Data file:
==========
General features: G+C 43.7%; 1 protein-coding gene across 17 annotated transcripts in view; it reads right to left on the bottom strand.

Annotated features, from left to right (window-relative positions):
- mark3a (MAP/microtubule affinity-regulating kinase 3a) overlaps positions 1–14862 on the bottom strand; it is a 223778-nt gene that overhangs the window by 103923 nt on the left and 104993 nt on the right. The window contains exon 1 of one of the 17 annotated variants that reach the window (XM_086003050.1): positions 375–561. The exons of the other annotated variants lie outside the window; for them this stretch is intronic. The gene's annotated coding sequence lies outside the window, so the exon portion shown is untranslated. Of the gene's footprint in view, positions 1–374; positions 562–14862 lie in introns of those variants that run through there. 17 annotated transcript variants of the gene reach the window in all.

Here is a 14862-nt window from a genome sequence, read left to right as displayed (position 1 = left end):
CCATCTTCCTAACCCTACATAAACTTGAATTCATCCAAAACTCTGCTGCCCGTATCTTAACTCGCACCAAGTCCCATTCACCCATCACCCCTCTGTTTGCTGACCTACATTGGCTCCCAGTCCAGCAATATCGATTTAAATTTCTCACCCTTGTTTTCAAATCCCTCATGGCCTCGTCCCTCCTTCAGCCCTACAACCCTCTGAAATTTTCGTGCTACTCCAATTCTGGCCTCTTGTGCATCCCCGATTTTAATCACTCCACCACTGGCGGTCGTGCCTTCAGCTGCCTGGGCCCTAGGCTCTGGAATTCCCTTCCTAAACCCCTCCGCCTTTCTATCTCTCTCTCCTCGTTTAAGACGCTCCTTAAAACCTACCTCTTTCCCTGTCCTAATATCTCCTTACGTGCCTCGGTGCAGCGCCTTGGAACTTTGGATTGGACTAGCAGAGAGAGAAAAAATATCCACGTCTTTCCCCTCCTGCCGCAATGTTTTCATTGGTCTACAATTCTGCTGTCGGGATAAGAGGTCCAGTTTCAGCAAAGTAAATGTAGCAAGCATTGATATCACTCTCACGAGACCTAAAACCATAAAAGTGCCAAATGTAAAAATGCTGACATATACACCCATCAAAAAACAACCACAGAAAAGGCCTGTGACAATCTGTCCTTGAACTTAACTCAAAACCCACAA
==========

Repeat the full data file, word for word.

General features: G+C 43.7%; 1 protein-coding gene across 17 annotated transcripts in view; it reads right to left on the bottom strand.

Annotated features, from left to right (window-relative positions):
- mark3a (MAP/microtubule affinity-regulating kinase 3a) overlaps positions 1–14862 on the bottom strand; it is a 223778-nt gene that overhangs the window by 103923 nt on the left and 104993 nt on the right. The window contains exon 1 of one of the 17 annotated variants that reach the window (XM_086003050.1): positions 375–561. The exons of the other annotated variants lie outside the window; for them this stretch is intronic. The gene's annotated coding sequence lies outside the window, so the exon portion shown is untranslated. Of the gene's footprint in view, positions 1–374; positions 562–14862 lie in introns of those variants that run through there. 17 annotated transcript variants of the gene reach the window in all.

Here is a 14862-nt window from a genome sequence, read left to right as displayed (position 1 = left end):
CCATCTTCCTAACCCTACATAAACTTGAATTCATCCAAAACTCTGCTGCCCGTATCTTAACTCGCACCAAGTCCCATTCACCCATCACCCCTCTGTTTGCTGACCTACATTGGCTCCCAGTCCAGCAATATCGATTTAAATTTCTCACCCTTGTTTTCAAATCCCTCATGGCCTCGTCCCTCCTTCAGCCCTACAACCCTCTGAAATTTTCGTGCTACTCCAATTCTGGCCTCTTGTGCATCCCCGATTTTAATCACTCCACCACTGGCGGTCGTGCCTTCAGCTGCCTGGGCCCTAGGCTCTGGAATTCCCTTCCTAAACCCCTCCGCCTTTCTATCTCTCTCTCCTCGTTTAAGACGCTCCTTAAAACCTACCTCTTTCCCTGTCCTAATATCTCCTTACGTGCCTCGGTGCAGCGCCTTGGAACTTTGGATTGGACTAGCAGAGAGAGAAAAAATATCCACGTCTTTCCCCTCCTGCCGCAATGTTTTCATTGGTCTACAATTCTGCTGTCGGGATAAGAGGTCCAGTTTCAGCAAAGTAAATGTAGCAAGCATTGATATCACTCTCACGAGACCTAAAACCATAAAAGTGCCAAATGTAAAAATGCTGACATATACACCCATCAAAAAACAACCACAGAAAAGGCCTGTGACAATCTGTCCTTGAACTTAACTCAAAACCCACAA